Why does being active relieve depression?
One thing I talk about a lot with my patients is the idea of behavioral activation, which is a part of cognitive behavioral therapy. I think of it as a three-legged stool of social activity, recreational activity, and physical activity. And you really do need to have elements of all of those to maximize your mood and to really give yourself the best chance to improve your mood.
There’s a lot of great evidence that remaining active in all of those areas is really important to help with depression. Sometimes it’s as small as starting with a walk to the mailbox and back, and then trying to figure out how we can build on that. Or with social activity, the person might not be ready to connect with a lot of friends yet, but can call one person and then try to figure out how to build on that. The tendency with depression is to really want to isolate, and there’s this lack of motivation that’s inherent in a lot of depressed individuals that is really hard to manage.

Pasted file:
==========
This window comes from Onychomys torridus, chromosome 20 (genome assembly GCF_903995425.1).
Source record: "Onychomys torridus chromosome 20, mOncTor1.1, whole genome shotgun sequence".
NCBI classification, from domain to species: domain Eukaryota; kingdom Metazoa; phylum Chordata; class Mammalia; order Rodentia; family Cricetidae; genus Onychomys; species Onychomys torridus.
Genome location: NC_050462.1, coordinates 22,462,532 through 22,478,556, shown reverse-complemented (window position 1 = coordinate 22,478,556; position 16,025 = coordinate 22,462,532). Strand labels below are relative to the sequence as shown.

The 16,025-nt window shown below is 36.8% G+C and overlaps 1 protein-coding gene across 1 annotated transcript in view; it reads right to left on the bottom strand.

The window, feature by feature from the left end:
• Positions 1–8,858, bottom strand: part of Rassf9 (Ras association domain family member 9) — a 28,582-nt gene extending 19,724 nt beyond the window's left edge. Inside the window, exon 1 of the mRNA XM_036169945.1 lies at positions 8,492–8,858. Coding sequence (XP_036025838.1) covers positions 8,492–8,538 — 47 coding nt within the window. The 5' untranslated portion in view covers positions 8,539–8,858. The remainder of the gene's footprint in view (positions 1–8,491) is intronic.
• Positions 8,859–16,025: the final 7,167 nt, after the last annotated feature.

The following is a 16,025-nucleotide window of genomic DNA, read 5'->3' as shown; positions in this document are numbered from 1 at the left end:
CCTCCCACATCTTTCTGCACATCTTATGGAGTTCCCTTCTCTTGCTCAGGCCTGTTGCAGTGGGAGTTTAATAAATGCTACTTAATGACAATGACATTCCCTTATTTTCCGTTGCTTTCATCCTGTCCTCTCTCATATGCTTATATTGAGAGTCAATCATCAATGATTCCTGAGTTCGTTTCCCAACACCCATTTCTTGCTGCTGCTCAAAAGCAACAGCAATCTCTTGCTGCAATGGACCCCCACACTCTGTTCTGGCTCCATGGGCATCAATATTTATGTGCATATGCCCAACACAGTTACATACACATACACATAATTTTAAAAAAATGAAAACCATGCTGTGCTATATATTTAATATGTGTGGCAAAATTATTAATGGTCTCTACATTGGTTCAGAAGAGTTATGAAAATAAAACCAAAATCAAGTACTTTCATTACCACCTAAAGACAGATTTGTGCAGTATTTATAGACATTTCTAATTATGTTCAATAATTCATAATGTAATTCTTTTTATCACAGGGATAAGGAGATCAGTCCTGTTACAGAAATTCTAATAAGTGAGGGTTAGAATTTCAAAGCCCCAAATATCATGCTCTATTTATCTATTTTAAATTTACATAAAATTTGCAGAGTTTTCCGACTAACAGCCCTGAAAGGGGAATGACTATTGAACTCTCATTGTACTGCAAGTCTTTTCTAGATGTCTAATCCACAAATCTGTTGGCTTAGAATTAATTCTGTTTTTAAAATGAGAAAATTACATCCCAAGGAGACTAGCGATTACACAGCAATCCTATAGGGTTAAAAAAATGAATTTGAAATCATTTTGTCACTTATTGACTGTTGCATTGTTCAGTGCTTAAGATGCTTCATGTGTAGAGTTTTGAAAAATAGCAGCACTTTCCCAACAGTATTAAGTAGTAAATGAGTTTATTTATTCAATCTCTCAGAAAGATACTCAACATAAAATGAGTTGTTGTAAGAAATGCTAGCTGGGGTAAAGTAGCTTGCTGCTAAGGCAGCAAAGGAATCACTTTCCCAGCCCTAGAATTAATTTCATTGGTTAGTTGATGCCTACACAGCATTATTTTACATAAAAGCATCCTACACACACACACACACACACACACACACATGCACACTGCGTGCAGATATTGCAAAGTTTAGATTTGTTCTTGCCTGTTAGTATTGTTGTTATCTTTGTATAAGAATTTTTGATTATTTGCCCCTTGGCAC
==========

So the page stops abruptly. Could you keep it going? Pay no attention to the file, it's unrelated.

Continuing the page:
It’s a very cyclical thing. So, people feel bad, then they do less, then they feel worse, and it’s kind of downward from there. So it’s really a matter of kind of pushing back against that and starting small. If we try to think about one thing that you can do today to try to help yourself climb out of this, then we can build from there.
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Dr. Samantha Artherholt is a psychologist that works with people following traumatic brain injury, as well as their caregivers and family members.